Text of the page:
Here's why Gurmehar Kaur was named in Time Magazine's list of Next Generation Leaders for 2017

Daughter of Kargil martyr, Gurmehar Kaur, who came into the limelight for raising her voice against the violence that took place at Ramjas College in Delhi, has featured in Times Magazine’s list of Next Generation Leaders for 2017. While mentioning her in the list, Times Magazine hailed her as a “Free speech warrior”.

Kaur, who had staged a strong protest along with other students of Delhi University against the violence that occurred at Ramjas College involving Akhil Bharatiya Vidyarthi Parishad (ABVP), also posted a picture of herself holding a placard that read, “I am a student from Delhi University. I am not afraid of ABVP. I am not alone.”

While targetting Kaur, people dug out an old video where the 20-year-old in a bid to promote peace between India and Pakistan held a placard that read, “Pakistan did not kill my dad. War Killed him.” After the video went viral on social media, Kaur found herself at the receiving end of a barrage of criticism with some of the renowned personalities mocking her. Union Minister Kiren Rijiju had tweeted saying, “Who’s polluting this girl’s mind?”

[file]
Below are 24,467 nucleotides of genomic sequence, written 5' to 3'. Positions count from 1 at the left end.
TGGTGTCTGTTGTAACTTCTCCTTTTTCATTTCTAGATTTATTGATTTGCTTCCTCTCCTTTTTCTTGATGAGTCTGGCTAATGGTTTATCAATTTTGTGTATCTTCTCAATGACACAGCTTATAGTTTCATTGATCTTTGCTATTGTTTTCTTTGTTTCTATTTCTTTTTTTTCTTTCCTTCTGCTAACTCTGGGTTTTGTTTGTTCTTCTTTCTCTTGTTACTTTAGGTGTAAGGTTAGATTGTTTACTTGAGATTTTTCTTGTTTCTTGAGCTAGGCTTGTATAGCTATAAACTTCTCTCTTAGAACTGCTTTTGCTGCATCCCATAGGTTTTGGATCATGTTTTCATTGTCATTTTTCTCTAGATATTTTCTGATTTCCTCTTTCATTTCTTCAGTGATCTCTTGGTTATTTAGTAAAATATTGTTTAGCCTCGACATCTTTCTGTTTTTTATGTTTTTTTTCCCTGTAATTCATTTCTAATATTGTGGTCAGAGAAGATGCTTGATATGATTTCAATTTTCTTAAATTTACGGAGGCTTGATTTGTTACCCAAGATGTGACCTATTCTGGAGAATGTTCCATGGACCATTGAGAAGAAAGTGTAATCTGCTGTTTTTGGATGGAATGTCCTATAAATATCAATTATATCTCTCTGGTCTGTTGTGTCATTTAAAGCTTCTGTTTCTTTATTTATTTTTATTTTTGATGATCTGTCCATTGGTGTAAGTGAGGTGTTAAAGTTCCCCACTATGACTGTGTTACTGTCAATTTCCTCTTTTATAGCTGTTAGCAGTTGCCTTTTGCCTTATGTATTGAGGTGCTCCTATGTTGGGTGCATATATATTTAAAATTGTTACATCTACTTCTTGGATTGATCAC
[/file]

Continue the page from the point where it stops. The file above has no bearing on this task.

Also Read: Barkha Dutt, Rana Ayyub and Gurmehar Kaur come together to ‘slay’ trolls in this powerful video

Kaur was mercilessly trolled and was subjected to verbal abused and rape threats. “Why should I keep quiet? While I never asked for it, I was pushed to the forefront. I realized that people listen to what I say. And if I have something positive to say, why shouldn’t I say it?” Gurmehar was quoted as saying.

The development comes just days after Gurmehar Kaur warned teens for making a meme on her while stating that the posts uploaded by the 18-year-olds was defamatory and did not constitute as freedom of speech. Gurmehar Kaur told the teens that if they did not take the posts down she would report them to the police.

Meanwhile, popular publishing house Penguin Random House India is all set to publish Gurmehar Kaur’s ‘personal work of nonfiction’ titled Small Acts of Freedom. “When people ask me where I gather strength from, I cannot just point at one incident. My story does not start with me,” Kaur stated.